Just by searching on Google, you can tell it's a common question: can you get a business loan without putting up collateral?

Whether you need extra capital but don't want to put any of your business's assets on the line, or you'd be willing to post collateral but don't have any yet, there are a few different reasons why you might be looking for a loan without collateral. And as it turns out, it is possible to get a business loan without collateral... Sort of.

First, let's take a closer look at which kinds of loans require collateral, and which don't.

Secured vs. Unsecured Business Loans

Secured business loans are loans that your lender secures with collateral. In order to protect themselves from risking financial loss in case your business fails to repay its debts, your lender will attach your loan to tangible assets that they can liquidate and sell if they need.

In other words, if you don't repay the loan, your lender can sell off the equipment, inventory, or real estate that you secured the loan with.

Some business owners are unable or unwilling to put up collateral to take out a loan--often, because they think they're more liable to lose business assets if they default on a secured loan. That's why many search for unsecured business loans, which don't require collateral...

...Except that they do.

While some loans require specific collateral, like a piece of equipment or an unpaid invoice, others will still need you to back your payments up with something. So although "unsecured" business loan is a bit of a misnomer, you still can take out a business loan without tying it to a certain piece of collateral, which is good news for new entrepreneurs.

If you don't have specific assets to collateralize, there are 2 ways to get a business loan: signing a personal guarantee and accepting a lien on your business.

1. Signing a Personal Guarantee

A personal guarantee is a bit self-explanatory: you are personally guaranteeing that your lender will get repaid, whether or not your business can afford it.

Even if your business goes under and has absolutely no money in the bank, you'll still be liable for its debt payments--but you will just have to reach into your personal bank account instead. The lender can only seize what they need to recover what you were unable to repay, but depending on how big of a loan you took out, that might mean losing your car, house, or savings account.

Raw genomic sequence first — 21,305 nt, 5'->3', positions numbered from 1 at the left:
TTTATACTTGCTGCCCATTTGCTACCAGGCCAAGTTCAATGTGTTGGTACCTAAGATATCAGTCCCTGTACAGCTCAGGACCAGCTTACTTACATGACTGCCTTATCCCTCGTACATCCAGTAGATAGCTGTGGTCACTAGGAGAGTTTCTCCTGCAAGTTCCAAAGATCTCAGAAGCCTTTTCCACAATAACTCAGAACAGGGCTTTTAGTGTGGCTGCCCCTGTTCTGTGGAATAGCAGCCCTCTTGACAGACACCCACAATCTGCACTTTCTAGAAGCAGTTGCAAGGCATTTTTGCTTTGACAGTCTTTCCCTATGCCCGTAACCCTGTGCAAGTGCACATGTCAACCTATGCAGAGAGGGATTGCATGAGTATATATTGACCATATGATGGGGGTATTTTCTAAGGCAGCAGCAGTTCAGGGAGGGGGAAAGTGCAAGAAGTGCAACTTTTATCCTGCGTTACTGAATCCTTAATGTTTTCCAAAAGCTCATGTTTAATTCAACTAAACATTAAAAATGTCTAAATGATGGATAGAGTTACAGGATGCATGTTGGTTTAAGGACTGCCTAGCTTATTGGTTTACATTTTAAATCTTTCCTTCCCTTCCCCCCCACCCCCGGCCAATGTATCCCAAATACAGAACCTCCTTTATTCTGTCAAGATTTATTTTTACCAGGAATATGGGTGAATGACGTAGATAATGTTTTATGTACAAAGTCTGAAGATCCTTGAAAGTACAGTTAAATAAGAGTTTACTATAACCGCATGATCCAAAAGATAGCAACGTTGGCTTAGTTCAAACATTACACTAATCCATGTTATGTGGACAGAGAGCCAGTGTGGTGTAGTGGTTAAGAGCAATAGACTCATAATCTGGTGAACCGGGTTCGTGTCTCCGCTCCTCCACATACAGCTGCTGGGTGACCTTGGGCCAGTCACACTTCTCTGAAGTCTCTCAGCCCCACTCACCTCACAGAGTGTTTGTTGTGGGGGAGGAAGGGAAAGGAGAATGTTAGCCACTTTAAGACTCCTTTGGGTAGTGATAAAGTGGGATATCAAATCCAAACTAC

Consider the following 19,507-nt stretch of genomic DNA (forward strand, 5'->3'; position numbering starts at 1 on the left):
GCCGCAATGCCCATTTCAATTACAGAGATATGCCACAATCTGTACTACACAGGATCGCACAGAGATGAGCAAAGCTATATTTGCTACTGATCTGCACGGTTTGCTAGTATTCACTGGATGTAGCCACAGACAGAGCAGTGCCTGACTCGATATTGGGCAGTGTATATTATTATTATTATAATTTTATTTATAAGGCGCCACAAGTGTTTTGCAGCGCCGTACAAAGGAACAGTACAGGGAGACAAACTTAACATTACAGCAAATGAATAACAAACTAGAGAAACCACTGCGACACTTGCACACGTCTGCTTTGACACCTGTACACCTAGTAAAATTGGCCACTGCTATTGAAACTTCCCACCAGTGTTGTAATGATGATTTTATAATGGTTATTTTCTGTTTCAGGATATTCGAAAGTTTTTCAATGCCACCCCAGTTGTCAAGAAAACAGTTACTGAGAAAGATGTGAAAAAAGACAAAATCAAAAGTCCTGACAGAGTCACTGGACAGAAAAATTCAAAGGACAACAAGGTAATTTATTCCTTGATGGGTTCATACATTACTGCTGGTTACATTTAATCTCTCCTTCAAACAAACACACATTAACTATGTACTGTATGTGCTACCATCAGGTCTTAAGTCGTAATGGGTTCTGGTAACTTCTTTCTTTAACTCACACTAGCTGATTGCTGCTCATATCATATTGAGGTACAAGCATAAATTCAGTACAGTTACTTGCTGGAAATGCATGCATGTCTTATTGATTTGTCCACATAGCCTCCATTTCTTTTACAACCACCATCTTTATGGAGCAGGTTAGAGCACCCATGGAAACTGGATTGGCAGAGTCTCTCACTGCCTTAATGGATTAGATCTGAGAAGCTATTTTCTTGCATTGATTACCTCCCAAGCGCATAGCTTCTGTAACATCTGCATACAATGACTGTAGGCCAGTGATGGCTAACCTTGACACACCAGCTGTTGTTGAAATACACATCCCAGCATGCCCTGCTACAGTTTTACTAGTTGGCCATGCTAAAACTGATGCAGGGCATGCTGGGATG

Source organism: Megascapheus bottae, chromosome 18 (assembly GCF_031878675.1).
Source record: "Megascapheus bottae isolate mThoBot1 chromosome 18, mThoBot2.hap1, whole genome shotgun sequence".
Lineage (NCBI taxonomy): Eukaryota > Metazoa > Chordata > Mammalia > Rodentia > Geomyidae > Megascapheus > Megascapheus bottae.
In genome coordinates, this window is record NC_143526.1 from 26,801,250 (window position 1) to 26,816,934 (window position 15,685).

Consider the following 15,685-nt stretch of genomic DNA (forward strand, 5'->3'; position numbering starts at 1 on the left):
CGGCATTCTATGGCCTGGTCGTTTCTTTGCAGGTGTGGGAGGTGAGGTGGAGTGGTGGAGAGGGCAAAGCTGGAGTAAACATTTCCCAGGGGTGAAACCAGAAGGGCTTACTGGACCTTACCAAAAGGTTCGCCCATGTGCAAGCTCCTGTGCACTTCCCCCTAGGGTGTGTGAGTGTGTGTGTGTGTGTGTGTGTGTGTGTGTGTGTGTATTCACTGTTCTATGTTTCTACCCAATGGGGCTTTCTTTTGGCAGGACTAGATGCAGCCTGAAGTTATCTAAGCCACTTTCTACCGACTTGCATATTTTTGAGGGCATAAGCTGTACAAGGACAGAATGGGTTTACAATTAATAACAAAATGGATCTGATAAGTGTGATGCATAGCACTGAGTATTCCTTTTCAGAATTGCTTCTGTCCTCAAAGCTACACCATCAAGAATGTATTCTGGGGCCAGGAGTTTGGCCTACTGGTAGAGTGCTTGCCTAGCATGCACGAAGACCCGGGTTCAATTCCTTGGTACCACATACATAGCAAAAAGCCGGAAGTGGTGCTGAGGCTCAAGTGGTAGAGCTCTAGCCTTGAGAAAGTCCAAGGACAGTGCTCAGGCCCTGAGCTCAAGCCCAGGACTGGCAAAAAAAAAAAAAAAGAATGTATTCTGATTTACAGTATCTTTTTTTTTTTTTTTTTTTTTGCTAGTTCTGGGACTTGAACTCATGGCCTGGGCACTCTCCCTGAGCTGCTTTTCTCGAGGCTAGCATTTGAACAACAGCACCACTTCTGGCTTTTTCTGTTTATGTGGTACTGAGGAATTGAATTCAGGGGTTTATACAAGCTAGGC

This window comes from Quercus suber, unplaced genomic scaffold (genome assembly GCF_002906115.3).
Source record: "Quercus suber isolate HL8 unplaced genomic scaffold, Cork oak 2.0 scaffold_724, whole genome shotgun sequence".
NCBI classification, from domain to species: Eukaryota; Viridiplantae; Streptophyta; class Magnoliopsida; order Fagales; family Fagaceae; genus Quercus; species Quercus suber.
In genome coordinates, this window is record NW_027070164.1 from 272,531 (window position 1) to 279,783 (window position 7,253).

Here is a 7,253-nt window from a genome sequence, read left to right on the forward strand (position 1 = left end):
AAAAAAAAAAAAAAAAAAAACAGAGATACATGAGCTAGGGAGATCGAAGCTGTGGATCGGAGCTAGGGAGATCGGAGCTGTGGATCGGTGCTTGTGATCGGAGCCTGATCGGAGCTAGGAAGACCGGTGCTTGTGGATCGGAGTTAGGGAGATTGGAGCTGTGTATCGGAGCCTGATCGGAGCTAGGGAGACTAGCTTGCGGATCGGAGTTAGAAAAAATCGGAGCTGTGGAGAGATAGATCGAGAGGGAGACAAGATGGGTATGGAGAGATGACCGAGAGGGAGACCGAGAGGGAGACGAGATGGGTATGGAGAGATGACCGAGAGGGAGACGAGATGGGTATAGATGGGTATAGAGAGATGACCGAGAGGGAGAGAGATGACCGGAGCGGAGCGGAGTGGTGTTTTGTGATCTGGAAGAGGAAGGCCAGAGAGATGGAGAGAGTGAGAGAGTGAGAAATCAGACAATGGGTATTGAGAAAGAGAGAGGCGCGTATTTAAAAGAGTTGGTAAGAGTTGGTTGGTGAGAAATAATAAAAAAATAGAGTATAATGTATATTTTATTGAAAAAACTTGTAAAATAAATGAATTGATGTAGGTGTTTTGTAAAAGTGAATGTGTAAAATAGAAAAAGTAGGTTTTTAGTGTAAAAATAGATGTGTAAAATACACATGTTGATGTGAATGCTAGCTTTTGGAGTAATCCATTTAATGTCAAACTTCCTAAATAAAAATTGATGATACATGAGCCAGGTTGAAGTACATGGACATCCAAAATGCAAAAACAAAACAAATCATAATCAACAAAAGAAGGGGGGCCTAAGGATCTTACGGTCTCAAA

Plus, don't rely on being able to hide behind your business's entity type: even if you've set your business up as an LLC or a corporation, signing a personal guarantee could waive the protections those structures offer.

If you're feeling a bit nervous, though, don't worry. By planning ahead and only taking on the debt that your business can actually handle, you're much less likely to face a bad financial situation, even if your business doesn't last.

Before moving onto business liens, here's a quick breakdown of the different types of personal guarantees to be on the lookout for:

  • Unlimited Personal Guarantees give lenders 100% freedom to seize what they want in order to recover their losses. If you're the sole business owner, you don't have much of a choice--there's nobody else who can chip in, after all. But again, don't worry too much: lenders can only take what they need to repay, so as long as you're smart about the debt you accept, you shouldn't be liable for an excessive amount.
  • Limited Personal Guarantees sets limits on what lenders can seize, generally due to multiple business owners taking out a single loan. We can break them down further into two types:
    1. Several Guarantees usually portion out your liability according to your ownership percentage in the business. The more you own, the more you'll pay out of pocket if the loan doesn't get repaid--and that's it.
    2. Joint and Several Guarantees are riskier, because each guarantor could potentially be liable for the full amount. That's to protect lenders in case one of your partners runs off or doesn't have enough money to repay... But you might get stuck with more than you bargained for.

You can learn more about personal guarantees here.

2. Accepting a Lien

A lien is the "business version" of a personal guarantee, in a sense: it's a legal claim your lender makes on your business's assets, rather than your personal assets, in case of default.

There are a few different types of liens, but small business owners in search of no-collateral loans will probably be most concerned about blanket liens. A blanket lien, like an unlimited personal guarantee, will let the lender seize any and all business assets it needs to repay the loan you took out. You won't have a choice in the matter.

So while a collateralized loan allows the lender to put a lien on a specific piece of collateral, a no-collateral loan will more likely lead to a blanket lien. And that's the general pattern with no-collateral loans: you don't have any control over what lenders will take to recover their potential losses, but you're still liable for those debt repayments.

Generally speaking, it's a good idea to put up collateral for a business loan if you can. While thoughtful borrowing and savvy financial planning can minimize the impact of a failed business and unpaid debt on your personal life, collateral can protect you even further.